This story of friendship and passion is enfolded in a narrative replete with character and place and event--a blind musician, a marauding pack of dogs, curio shops and ancient petroglyphs, a precocious shoe-shine boy, trail drives from the century before, midnight on the highway--and with landforms and wildlife and horses and men, most of all men and the women they love and mourn, men and their persistence and memories and dreams.
With the terrible beauty of Cities of the Plain--with its magisterial prose, humor both wry and out-right, fierce conviction and unwavering humanity--Cormac McCarthy has completed a landmark of our literature and times, an epic that reaches from tales of the old west, the world past, into the new millennium, the world to come.
In that small apartment, “Black” and “White,” as the two men are known, begin a conversation that leads each back through his own history, mining the origins of two fundamentally opposing world views. White is a professor whose seemingly enviable existence of relative ease has left him nonetheless in despair. Black, an ex-con and ex-addict, is the more hopeful of the men–though he is just as desperate to convince White of the power of faith as White is desperate to deny it.
Their aim is no less than this: to discover the meaning of life.
Deft, spare, and full of artful tension, The Sunset Limited is a beautifully crafted, consistently thought-provoking, and deceptively intimate work by one of the most insightful writers of our time.
The screenplay for McCarthy's classic film, bearing in full measure his gift—the ability to fit complex and universal emotions into ordinary lives and still preserve all of their power and significance
In the spring of 1975 the film director Richard Pearce approached Cormac McCarthy with a screenplay idea. Though already a widely acclaimed novelist, the author of such modern classics as The Orchard Keeper and Child of God, McCarthy had never before written a screenplay. Using a few photographs in the footnotes to a 1928 biography of a famous pre–Civil War industrialist as inspiration, McCarthy and Pearce roamed the mill towns of the South researching their subject. A year later McCarthy finished The Gardener's Son, a taut, riveting drama of impotence, rage, and violence spanning two generations of mill owners and workers, fathers and sons, during the rise and fall of one of America's most bizarre utopian industrial experiments. Produced as a two-hour film and broadcast on PBS in 1976, The Gardener's Son received two Emmy Award nominations and was shown at the Berlin and Edinburgh Film Festivals.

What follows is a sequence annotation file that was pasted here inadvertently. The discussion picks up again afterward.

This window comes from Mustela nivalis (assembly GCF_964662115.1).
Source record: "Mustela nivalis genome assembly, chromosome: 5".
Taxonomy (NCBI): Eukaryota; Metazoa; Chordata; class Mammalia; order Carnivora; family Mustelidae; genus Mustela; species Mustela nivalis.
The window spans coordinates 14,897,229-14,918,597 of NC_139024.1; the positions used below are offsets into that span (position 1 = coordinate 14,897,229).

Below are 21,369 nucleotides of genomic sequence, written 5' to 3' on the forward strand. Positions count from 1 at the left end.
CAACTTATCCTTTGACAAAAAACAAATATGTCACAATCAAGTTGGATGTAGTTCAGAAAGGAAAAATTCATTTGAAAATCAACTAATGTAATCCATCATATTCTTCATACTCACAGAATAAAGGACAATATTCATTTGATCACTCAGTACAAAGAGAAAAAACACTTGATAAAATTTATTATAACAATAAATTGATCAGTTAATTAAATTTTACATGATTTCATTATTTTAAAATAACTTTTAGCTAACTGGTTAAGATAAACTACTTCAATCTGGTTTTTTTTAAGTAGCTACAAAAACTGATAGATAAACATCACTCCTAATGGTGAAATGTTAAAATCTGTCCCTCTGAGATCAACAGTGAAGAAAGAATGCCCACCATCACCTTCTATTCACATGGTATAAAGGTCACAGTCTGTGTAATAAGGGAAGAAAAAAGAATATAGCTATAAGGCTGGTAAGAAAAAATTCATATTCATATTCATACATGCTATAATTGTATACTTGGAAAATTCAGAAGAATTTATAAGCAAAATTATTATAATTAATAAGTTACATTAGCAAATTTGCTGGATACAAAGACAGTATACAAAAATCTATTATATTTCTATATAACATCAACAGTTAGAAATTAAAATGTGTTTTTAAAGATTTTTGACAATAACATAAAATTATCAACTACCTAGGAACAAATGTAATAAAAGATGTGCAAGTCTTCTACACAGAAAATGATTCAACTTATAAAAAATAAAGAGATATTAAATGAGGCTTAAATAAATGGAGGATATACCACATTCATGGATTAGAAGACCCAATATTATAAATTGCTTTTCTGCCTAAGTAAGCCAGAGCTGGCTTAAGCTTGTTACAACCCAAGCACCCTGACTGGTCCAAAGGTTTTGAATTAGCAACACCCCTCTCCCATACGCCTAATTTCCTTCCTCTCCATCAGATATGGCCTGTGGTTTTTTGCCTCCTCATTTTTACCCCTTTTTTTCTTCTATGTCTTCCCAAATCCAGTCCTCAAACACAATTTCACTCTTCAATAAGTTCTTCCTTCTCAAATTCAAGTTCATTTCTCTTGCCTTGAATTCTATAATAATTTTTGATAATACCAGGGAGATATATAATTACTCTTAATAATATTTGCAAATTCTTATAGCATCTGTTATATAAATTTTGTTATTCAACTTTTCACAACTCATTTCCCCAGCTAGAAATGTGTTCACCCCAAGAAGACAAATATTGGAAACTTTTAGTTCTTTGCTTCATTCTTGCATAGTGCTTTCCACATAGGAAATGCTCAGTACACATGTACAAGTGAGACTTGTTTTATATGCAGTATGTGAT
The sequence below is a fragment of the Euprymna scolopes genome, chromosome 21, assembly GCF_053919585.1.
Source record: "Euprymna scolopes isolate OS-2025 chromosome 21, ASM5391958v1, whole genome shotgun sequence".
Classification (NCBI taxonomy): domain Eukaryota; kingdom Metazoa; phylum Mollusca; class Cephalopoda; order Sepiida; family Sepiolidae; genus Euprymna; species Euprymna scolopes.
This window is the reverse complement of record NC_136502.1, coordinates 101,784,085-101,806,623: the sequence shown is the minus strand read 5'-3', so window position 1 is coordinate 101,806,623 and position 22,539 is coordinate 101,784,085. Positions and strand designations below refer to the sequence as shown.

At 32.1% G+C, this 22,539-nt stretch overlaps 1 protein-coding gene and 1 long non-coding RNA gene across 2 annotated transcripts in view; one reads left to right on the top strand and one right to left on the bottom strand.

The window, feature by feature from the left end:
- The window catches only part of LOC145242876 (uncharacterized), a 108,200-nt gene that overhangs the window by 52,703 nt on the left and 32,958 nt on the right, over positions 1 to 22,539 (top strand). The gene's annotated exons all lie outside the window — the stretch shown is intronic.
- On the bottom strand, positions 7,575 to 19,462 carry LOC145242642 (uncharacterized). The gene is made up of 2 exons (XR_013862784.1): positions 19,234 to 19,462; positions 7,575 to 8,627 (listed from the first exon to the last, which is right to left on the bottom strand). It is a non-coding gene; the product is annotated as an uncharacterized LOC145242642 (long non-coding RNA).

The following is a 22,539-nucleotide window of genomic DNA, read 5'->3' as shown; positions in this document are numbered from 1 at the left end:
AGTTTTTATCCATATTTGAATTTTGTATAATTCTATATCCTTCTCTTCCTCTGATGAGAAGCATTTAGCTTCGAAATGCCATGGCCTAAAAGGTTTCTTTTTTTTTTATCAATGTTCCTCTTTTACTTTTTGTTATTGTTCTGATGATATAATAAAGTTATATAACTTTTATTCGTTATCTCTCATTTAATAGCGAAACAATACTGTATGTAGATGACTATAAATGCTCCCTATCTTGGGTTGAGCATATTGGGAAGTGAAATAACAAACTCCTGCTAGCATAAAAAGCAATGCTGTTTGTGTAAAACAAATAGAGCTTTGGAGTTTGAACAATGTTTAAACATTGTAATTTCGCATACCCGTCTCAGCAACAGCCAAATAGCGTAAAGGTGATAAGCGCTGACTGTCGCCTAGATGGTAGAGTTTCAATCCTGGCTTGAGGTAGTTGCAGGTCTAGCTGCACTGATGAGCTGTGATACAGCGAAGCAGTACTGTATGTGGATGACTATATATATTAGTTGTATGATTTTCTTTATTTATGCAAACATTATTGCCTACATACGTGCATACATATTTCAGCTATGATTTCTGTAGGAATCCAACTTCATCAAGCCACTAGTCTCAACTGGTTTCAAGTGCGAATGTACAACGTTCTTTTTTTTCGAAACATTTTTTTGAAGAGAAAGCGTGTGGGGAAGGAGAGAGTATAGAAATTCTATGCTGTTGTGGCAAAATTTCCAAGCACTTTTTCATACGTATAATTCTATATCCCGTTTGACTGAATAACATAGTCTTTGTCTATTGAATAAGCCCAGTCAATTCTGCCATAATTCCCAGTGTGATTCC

Set in Graniteville, South Carolina, The Gardener's Son is the tale of two families: the wealthy Greggs, who own and operate the local cotton mill, and the McEvoys, a family of mill workers beset by misfortune. The action opens as Robert McEvoy, a young mill worker, is having his leg amputated after an accident rumored to have been caused by James Gregg, the son of the mill's founder. Crippled and consumed by bitterness, McEvoy deserts both his job and his family.
Returning two years later at the news of his mother's terminal illness, McEvoy arrives only to confront the grave diggers preparing her final resting place. His father, the mill's gardener, is now working on the factory line, the gardens forgotten. These proceedings stoke the slow-burning rage McEvoy carries within him, a fury that will ultimately consume both families.